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5.45 - Poison Bullet or Dead Cartridge

5.45 - Poison Bullet or Dead Cartridge

If you’ve spent any amount of time in the AK world, you have no doubt run into the 5.45 master race. I was drawn in by stories of the Afghan war and the havoc the 5.45x39 would reap on soft targets. The idea of a soft shooting and devastating AK cartridge was very appealing. Once the move was made to ban the import of surplus 7N6 ammo from Russia, it became the forbidden fruit that I had to have.

Fast forward to 2018. I finally got my hands on an AK-74. The rifle was built by Riley Defense off a Bulgarian kit. I was very excited to take the rifle out the first time and see what all the hype was about for myself. I have to admit, I was impressed!

With the help of Ammo Supply Warehouse I had a case of ammo ready to run the round count up on the rifle quickly. The rifle was very soft shooting and reliable. Up to then, all my AK experience had been with the standard 7.62x39. I’m not going to say that any intermediate cartridge is harsh, but the smooth recoil of 5.45 was noticeable. So far, everything was living up to the hype. The main thing I wanted to test was the terminal performance of the cartridge. I cooked up some gel blocks and hit the range. Once again, things were proving to be exactly as I’d been told by the countless fanboys over the years. Even basic FMJs were creating large permanent wound cavities due to the excessive tumbling inherent to the cartridge. At the time I’m writing this, I’ve done 4 separate gel tests that are all on YouTube. I have even more planned for the coming months.

By now you’re probably thinking it might be time to jump headfirst into 5.45 and AK74s. Not so fast. As much as I have grown to love AK74s, it’s not without its drawbacks. While the cartridge has a tremendous impact on soft targets, it doesn’t deal with cover well. One of the things people like about 7.62x39 is its ability to turn cover into concealment. You lose that with the much lighter and faster 5.45 projectiles. Another issue with ammo is cost. During the olden era of 7N6, you could easily find ammo for about 10 cents a round. Since the ban, prices of 5.45 have risen to similar prices as 7.62x39. Still cheap, but not nearly as advantageous over other rounds. Contrary to some of the naysayers, 5.45 is still readily available though. Even if you don’t have issues with the problems I just listed, you’re still going to have to find the rifles and mags to run one in the first place. Finding AK74s is proving more and more difficult. When you can find them, their prices have ballooned up to in excess of $1000. Quality magazines are also proving scarce. That means that if you want to get into the new cartridge, you’re looking at quite the investment out the gate unless you want to roll the dice on someone’s used rifle.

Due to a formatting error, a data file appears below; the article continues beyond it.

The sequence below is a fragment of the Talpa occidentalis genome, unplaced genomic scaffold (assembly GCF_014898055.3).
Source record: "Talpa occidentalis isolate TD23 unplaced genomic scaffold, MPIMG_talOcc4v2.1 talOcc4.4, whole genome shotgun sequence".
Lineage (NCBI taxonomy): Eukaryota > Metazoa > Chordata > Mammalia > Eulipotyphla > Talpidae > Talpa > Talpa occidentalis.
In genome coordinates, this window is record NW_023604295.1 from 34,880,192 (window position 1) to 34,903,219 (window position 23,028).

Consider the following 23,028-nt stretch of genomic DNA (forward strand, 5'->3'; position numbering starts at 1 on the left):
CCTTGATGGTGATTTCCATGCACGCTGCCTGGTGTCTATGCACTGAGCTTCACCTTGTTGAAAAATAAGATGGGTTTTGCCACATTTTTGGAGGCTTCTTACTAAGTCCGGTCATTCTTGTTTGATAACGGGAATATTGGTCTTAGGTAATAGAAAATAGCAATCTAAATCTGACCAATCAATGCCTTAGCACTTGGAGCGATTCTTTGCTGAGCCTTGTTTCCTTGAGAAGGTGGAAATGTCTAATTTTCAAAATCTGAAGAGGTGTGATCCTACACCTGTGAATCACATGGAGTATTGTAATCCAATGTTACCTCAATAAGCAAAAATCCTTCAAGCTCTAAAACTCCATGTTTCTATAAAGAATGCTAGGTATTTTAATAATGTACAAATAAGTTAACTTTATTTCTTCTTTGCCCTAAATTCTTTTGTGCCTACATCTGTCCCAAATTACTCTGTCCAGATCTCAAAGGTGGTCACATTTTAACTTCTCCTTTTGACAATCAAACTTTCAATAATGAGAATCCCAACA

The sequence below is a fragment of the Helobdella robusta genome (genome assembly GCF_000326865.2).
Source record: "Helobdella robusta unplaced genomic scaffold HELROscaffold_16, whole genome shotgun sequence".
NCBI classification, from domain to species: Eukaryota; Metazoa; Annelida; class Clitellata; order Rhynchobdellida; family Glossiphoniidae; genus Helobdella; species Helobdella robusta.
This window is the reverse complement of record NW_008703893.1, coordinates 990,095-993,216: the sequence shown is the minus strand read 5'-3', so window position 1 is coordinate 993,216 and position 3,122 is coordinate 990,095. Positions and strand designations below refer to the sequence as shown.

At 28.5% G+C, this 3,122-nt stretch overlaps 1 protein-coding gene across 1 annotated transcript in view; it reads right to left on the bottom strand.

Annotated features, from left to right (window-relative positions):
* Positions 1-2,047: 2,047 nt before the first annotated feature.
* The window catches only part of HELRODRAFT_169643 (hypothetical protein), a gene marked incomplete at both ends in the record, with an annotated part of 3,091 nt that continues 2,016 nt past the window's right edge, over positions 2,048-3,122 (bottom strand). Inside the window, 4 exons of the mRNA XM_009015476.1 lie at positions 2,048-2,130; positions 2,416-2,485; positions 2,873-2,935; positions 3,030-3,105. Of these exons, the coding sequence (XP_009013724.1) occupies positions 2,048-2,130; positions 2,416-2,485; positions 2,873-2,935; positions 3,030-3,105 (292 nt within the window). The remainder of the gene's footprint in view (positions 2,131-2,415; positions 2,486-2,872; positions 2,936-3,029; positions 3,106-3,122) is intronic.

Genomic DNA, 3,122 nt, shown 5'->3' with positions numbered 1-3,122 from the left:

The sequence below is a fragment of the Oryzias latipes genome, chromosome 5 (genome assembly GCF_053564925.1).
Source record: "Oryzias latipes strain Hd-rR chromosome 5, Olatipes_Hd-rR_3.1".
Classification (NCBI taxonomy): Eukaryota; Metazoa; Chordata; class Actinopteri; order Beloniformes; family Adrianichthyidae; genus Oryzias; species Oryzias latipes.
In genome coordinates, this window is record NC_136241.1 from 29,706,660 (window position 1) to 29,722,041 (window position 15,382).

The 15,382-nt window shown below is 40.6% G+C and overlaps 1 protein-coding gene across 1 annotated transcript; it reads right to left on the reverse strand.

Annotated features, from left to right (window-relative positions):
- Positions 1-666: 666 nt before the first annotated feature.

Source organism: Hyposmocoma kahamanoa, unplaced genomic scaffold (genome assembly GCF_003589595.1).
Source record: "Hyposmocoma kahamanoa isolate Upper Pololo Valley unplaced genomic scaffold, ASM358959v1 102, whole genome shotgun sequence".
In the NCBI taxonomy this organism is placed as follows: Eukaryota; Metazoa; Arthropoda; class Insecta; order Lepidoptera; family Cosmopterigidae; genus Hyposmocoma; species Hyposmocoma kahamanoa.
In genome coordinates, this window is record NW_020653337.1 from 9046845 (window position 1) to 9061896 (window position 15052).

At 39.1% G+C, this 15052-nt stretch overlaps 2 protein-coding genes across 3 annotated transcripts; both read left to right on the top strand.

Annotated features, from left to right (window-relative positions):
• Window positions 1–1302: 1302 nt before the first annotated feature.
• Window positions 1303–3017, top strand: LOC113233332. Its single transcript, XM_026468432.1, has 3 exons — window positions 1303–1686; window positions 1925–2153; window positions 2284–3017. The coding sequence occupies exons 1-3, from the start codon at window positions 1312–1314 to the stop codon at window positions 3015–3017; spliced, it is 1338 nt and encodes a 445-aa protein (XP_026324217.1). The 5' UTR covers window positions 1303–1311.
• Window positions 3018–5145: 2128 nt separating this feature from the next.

Even if you have the funds to buy a new rifle and a full load-out of bakelite mags, you still have to deal with the logistical issues of using one for any practical purposes outside of recreation or competition. Unless you live in an area where AK74s are commonplace, the likelihood of finding replacement parts, mags, and ammo during the Boogaloo is going to be very difficult.

So where does that leave us? I still really love the AK-74. I love the recoil impulse, the form factor of the straighter mags, the terminal performance of the cartridge, and the AK family of rifles in general. That being said, unless things change drastically in the availability of rifles, it’s going to be an uphill battle to make it a practical round to base your survival plans off of. Unless, of course, we get a Red Dawn scenario where Russia invades. Then there will be enough for everybody!  

Ryan Miller

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